Britain’s ‘Queen of Crime’, novelist P D James left more than £22 million in her will when she died last November, probate records show. As well as writing 20 books and working as a senior civil servant, she invested in property, owning two houses, four flats and a valuable beach hut in Southwold, Suffolk.
The writer left most of her estate, valued at £22,403,597 before inheritance tax (IHT) to her two daughters. Based on a 40% tax rate on everything above the IHT nil-rate band (which is currently £650,000 for a married person whose spouse has died), we estimate that her estate will have to pay more than £8 million in tax. (If she had left at least 10% of her estate to charity, the IHT tax rate would have been 36% on everything above the nil-rate band.)
So why did PD James leave so much to HMRC? Given she was a writer of crime and detective novels, you could call it her last unsolved mystery.
What is Inheritance Tax?
Inheritance Tax (IHT) is a tax on the money, investments, property or possessions (your ‘estate’) that you leave behind when you die. It also applies to some gifts you may make while you are still alive. A certain amount can be passed to your inheritors without being taxed; this is known as your ‘tax-free allowance’. The allowance or ‘nil-rate band’ for 2015-2016 has been frozen at £325,000 (£650,000 for couples), the same as it has been since 2010-11. It will stay that way until at least 2020-2021 as the government continues to rebuild its finances following the credit crisis.
Inheritance tax to be scrapped on homes up to £1m
Chancellor, George Osborne announced in July’s Summer Budget that he intended to scrap IHT when parents or grandparents pass on a home that is worth up to £1m (£500,000 for single people). This will be phased in gradually between 2017 and 2020.
This is how it will work.
- Currently, the £325,000 per person nil-rate band (£650,000 for couples where, when the first one dies, their allowance is passed to the survivor) means that property to that value can be left without attracting IHT.
- A new tax-free ‘main residence’ allowance will be introduced from 2017, but only on a main residence and where the recipient of the property is a direct descendant (classed as children, step-children and grandchildren). It is being phased in, starting at £100,000 from April 2017, increasing by £25,000 each year until it reaches £175,000 in 2020. (From that point it will rise in line with inflation.)
- Therefore, from 2017 the maximum that can be passed on tax-free is £425,000 per person, or £850,000 for married couples or those in a civil partnership. (i.e. £325,000 + £100,000 for singles, £650,000 + £200,000 for couples).
- By 2020, the tax-free amount will be £500,000 for singles (£175,000 property allowance, plus £325,000 nil-rate band) and £1 million for couples (£350,000 property allowance, plus £650,000 nil-rate band), as the main residence allowance rises.
What if my estate is still worth more than £500,000 (or £1 million for couples) by 2020?
Money given away before you die is subject to IHT if you die within seven years of giving the gift. So one tip is to give substantial gifts at a time when you are confident of surviving more than seven years. Early planning of how to pass on your assets is important. This is an area where you do need specialist advice.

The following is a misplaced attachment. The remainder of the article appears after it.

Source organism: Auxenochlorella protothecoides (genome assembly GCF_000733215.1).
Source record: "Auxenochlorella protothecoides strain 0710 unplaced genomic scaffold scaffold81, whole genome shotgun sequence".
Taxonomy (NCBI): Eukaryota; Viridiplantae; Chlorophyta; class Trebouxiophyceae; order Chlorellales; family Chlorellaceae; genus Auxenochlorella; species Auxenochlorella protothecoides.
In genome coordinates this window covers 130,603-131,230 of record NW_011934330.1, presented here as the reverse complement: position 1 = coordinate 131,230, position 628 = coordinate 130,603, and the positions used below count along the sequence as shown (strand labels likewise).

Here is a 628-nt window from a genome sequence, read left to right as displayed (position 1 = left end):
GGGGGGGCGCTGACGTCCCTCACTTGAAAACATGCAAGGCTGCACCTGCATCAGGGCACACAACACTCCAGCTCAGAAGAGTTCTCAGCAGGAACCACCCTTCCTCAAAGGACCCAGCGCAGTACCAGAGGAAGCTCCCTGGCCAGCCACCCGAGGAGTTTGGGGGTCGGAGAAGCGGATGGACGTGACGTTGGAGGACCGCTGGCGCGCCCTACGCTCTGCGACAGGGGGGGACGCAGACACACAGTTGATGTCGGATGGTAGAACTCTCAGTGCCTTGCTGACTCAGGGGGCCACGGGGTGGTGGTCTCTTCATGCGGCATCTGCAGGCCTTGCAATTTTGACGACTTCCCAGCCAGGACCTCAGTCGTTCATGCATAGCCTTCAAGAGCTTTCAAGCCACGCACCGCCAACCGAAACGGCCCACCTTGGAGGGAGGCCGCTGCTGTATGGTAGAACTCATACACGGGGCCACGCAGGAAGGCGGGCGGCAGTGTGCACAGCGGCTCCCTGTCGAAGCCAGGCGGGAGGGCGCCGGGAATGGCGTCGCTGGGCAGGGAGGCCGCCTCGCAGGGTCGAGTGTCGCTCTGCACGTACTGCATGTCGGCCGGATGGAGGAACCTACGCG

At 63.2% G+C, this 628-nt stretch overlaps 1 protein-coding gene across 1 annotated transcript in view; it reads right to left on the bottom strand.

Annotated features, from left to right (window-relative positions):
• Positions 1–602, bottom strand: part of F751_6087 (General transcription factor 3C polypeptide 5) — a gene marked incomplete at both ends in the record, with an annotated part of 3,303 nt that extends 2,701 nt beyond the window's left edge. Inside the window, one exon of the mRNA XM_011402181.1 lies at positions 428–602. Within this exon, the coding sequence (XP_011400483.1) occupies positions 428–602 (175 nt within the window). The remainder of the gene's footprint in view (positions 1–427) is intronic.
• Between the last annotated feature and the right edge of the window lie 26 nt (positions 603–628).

However, even if you do die within seven years of making a gift, there are several other exemptions worth taking into account to help reduce your estate’s IHT bill, including:
1. You can give £3,000 away each tax year inheritance tax-free
2. Gifts to charities and political parties are inheritance tax-free
3. You can give £250 each year, inheritance tax-free, to everyone you know
Beware: your partner will not necessarily inherit everything free of IHT
Many people assume that if they are married or in a civil partnership, IHT isn’t an immediate concern. But they may be wrong, as the family of comedian Rik Mayall recently discovered. Although Mayall was married, he had failed to write a valid will and died ‘intestate’. That meant that a portion of his estate automatically went to his children, thus triggering an IHT charge that would have been avoided if his estate been left to his wife.
The rules of intestacy changed in October 2014 and are now much more in favour of the surviving spouse. But even now, where there are children there is no guarantee that the spouse will inherit everything. It is therefore absolutely vital to make a will. It is the only way you can exercise control over who gets what, and how much. This is particularly important for unmarried couples, especially those with children.
If you are not married you do not get any special exemption on money left to your partner, so if your estate is worth more than £325,000, there will be a bill.
Inheritance Tax Calculator
This calculator (a link to the ‘This Is Money’ website) is handy way of working out your approximate inheritance tax (IHT) liability until the rule change in 2017. But it doesn’t show you how to use financial planning to mitigate the ultimate tax bill your estate will have to pay. You need an independent financial advisor for that. Link to Calculator
If you feel that inheritance tax (IHT) planning is something that you or your family need, you should make sure that you consult an expert in the field. If you would like to find out more about the financial decisions you should take now to reduce a possible IHT bill, please contact Marchwood IFA. We can liaise with a solicitor to help you draw up a will that protects your family’s future.